HM Revenue & Customs (HMRC) bagged more than £3bn from small businesses in the last year by cracking down on two types of taxes

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The taxman brought in more than £3bn from small businesses last year after honing in on two types of taxes, figures out today show.

Research by PfP discovered HM Revenue & Customs (HMRC) raised an additional £3.3bn from small businesses by cracking down on underpayment of VAT, and warned those yet to get their books in order that similar investigations are likely to follow.

"The figure will be driven by a combination of carelessness, genuine error or misunderstanding, as well as deliberate and calculated underpayment," said Kevin Igoe, managing partner of PfP.

"While the vast majority of small businesses are compliant, the actions of a rogue few mean that HMRC is likely to look closely at the tax affairs of all over the coming months. Many innocent businessowners are likely to find themselves under close scrutiny as the Revenue looks to weed out any remaining underpayment."

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Meanwhile, research by law firm Pinsent Masons discovered the taxman had also pocketed an additional £322m from small businesses, as well as an additional £383m from larger firms, by taking a closer look into payroll taxes.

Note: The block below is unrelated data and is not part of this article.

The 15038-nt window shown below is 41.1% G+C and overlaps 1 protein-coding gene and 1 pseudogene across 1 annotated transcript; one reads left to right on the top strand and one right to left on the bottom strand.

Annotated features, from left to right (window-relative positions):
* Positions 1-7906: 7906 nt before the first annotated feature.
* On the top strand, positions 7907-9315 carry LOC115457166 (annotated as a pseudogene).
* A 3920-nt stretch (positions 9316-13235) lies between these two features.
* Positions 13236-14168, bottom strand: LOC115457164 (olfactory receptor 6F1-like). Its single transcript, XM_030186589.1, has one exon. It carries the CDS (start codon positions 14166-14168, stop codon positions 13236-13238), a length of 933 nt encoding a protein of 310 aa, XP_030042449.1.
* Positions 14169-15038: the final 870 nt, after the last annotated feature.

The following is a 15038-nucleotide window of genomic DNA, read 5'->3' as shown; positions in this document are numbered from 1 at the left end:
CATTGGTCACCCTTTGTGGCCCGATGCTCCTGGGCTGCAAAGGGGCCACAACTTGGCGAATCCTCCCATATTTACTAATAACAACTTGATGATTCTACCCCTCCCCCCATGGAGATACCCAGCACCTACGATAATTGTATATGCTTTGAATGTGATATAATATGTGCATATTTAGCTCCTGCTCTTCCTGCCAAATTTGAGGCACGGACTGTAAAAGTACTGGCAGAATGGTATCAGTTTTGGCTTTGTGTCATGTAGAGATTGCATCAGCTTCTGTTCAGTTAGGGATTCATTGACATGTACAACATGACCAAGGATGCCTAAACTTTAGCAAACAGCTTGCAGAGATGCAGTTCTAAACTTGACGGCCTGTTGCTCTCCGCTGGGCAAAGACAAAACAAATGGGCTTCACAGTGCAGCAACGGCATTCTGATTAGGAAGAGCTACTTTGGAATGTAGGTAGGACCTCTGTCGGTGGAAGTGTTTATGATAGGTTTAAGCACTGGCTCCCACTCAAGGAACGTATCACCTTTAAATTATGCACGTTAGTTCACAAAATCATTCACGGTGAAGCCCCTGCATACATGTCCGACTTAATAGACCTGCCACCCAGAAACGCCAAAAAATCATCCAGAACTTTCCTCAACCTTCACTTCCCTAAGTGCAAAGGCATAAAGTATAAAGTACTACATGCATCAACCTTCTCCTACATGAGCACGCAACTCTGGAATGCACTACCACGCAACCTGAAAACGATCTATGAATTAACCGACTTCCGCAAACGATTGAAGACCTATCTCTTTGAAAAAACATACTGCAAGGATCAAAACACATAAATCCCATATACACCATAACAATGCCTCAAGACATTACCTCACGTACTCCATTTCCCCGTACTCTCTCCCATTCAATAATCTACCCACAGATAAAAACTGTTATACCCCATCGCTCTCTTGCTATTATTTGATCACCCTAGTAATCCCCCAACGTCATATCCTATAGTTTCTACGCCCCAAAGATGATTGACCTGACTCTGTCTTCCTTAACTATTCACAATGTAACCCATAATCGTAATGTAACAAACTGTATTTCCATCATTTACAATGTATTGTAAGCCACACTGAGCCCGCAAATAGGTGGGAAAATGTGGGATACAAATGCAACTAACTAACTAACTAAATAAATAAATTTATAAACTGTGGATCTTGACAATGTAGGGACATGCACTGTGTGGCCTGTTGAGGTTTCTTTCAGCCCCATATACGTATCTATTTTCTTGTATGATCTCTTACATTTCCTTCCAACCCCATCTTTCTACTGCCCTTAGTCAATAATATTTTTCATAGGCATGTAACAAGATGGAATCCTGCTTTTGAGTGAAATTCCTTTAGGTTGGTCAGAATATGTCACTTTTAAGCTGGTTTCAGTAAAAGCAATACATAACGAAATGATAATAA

Pinsent Masons warned that, although a chunk of the sum was likely due to errors and simple mistakes, some of the figure was also likely down to HMRC having a closer look at employment status and rooting out those falsely reporting to be self-employed.

"Businesses of all sizes need to be careful to keep tax affairs in order so as to avoid any investigations, and also seek advice where necessary," cautioned Paul Noble, tax director at Pinsent Masons.

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A HMRC spokesperson said: "We aim to treat all businesses, large or small, both fairly and consistently. Acting in the interests of the vast majority of businesses who play by the rules, our teams are busy tackling the minority who don't."

On the subject of employment taxes, the spokesperson added: "When the employment relationship does not accurately reflect the underlying reality of the relationship, the wrong tax is paid. HMRC has powers to correct the tax treatment when the employment relationship is not what is claimed."

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